In today’s self-help and spiritual community, the idea of focusing only on the present moment has become dramatized. We are told that if we just focus on what is going on right now, this exact second, we can live peacefully. But what about everything from our past that is affecting this current moment, and many of our choices that have brought us here?
A favorite book of mine is Eckhart Tolle’s The Power of Now; and while it has extremely useful information for those that are struggling with anxiety and hoping to create a better future for themselves, I do think it is important to let people know that looking towards the past and towards what they are hoping for is beneficial as well.
While reading Tolle’s book, I was going through a period of great anxiety. In many ways, focusing on the “now”, and using the tools described in the book, worked wonders. I was able to bring myself back to the present moment, and ground into feeling safe. But, the cause of my anxieties were still there, hidden away and able to come up at any moment.
None of the healing I have witnessed in my mind, body and Soul
could have been possible without looking at events
and memories from my past.
So much of the trauma we have endured becomes locked away in our psyche, and many of us living with extreme traumatic events do not even know it is there.. until we go searching for it.
When I was around the age my own son is now, I was molested for two years. After the abuse ended, I continued living without acknowledging what had happened – until the dreams and memories began, which were pieced together over the next three to four years. Eventually, I remembered enough of what happened, and knew in my heart that it was the truth, even though I had no proof behind what I felt and saw in my head. Years went by, and I finally told my parents. My mother believed me immediately, while others did not, but the perpetrator denied everything. It would be almost five more years until he admitted to the truth of what was done.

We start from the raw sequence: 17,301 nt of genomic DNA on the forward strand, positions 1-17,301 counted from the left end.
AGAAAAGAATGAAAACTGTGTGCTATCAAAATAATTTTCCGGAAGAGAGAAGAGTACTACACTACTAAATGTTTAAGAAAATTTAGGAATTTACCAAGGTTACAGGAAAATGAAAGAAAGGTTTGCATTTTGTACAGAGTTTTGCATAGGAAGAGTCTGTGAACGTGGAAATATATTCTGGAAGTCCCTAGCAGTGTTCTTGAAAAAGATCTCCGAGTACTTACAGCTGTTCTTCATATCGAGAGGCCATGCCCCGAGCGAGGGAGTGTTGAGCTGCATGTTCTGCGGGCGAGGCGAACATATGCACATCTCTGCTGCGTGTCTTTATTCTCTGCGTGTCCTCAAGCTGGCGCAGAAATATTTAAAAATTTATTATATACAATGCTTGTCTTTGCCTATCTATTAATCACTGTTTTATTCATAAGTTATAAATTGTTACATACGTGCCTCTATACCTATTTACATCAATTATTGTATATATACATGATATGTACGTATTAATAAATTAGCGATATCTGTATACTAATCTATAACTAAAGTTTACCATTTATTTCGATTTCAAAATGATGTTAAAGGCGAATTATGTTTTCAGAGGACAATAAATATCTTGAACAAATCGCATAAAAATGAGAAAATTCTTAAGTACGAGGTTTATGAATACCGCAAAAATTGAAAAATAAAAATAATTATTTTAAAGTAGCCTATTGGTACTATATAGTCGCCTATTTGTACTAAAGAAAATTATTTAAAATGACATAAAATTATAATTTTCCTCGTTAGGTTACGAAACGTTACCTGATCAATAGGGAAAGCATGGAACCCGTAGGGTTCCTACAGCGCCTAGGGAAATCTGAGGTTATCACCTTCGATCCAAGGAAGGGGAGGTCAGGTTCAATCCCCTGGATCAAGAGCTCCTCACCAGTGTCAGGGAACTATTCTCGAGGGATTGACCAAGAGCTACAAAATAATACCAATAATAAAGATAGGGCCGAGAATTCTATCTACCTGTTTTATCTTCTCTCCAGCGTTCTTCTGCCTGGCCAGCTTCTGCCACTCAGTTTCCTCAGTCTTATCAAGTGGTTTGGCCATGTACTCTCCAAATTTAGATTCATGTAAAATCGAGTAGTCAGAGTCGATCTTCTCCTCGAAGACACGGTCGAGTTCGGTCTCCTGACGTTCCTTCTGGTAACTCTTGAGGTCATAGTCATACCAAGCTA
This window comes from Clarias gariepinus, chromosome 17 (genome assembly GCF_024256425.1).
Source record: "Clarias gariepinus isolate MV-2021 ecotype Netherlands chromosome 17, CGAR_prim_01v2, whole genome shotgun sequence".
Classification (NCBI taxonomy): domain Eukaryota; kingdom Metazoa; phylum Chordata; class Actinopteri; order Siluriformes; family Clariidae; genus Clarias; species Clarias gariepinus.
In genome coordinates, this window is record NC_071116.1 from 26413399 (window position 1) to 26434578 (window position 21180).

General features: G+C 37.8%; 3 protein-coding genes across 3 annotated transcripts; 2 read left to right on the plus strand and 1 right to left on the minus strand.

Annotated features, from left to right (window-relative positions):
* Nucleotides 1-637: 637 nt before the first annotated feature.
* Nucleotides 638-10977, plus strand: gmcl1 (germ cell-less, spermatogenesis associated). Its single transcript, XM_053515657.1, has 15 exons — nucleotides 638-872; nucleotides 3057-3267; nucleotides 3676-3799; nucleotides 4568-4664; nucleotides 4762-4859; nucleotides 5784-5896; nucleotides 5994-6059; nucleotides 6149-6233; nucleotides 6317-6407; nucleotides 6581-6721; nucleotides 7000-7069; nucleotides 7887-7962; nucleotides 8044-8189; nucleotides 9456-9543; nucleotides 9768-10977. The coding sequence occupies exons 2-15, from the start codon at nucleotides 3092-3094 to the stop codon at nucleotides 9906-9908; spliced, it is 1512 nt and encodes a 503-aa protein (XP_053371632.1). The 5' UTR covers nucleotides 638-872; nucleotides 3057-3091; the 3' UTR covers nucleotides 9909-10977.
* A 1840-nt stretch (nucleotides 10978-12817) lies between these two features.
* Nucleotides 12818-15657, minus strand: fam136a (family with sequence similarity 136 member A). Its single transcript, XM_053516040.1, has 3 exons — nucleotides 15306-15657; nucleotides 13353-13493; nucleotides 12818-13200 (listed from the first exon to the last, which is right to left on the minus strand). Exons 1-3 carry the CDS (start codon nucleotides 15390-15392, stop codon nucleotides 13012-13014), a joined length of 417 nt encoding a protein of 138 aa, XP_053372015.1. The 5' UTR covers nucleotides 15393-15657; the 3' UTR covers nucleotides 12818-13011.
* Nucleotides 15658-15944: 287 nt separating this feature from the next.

Much of society doesn’t realize it, but experiences like mine happen all of the time. I have actually had multiple similar situations – two more being sexual abuse. Our mind finds the only way it can protect us. And so, we block out the pain, hiding it deep inside of ourselves.
If we choose to never look back, and only focus on the present,
we will miss a huge chunk of who we are and why we react the way
we do to certain triggers, events, and even people around us.
This goes for small events as well.
For years, I went through life, not acknowledging the truth of multiple people around me. I knew how uncomfortable they made me feel, but didn’t have a reason to put to the feeling, and so I ignored it. Being around them would often send me into a depression, or I would drink and even do drugs to escape what I was feeling.
Eventually I dug deep, and I continue to dig. When a trigger comes up, I ask myself where this feeling is coming from, and what my body or Soul may need. Usually, a vision of the past will be brought forward and a piece of the puzzle will be shown. Everything does not come all at once though, and often times, I have to force myself to listen to whatever may come up, even if I want to deny its truth. And that’s okay. I think that we have to deny the truth of what we have experienced in the beginning – otherwise it would be too much to handle. I know though, that by not allowing my true feelings and thoughts to be heard, I only shove them back down to come up at another time.
While many of my personal experiences are extreme, everyone is living with triggers from the past that affect them in the present moment. A memory of a past boyfriend avoiding cuddling at times, may cause you to fear initiating intimacy in your current relationship. Your mother becoming angry and refusing to take any blame when she made a mistake, may cause you to avoid placing blame on someone except yourself. It may also cause you to avoid any type of confrontation, out of fear of upsetting the other person.
Anything and everything we have been through
is affecting us in this moment.
By observing the past and asking why we may be acting this way, it can lead us to understand and make the necessary changes to live a more wholesome life. Yes, focusing on the present moment can be beneficial, but we would be missing many large pieces of the puzzle if we refused to acknowledge information from the past as well.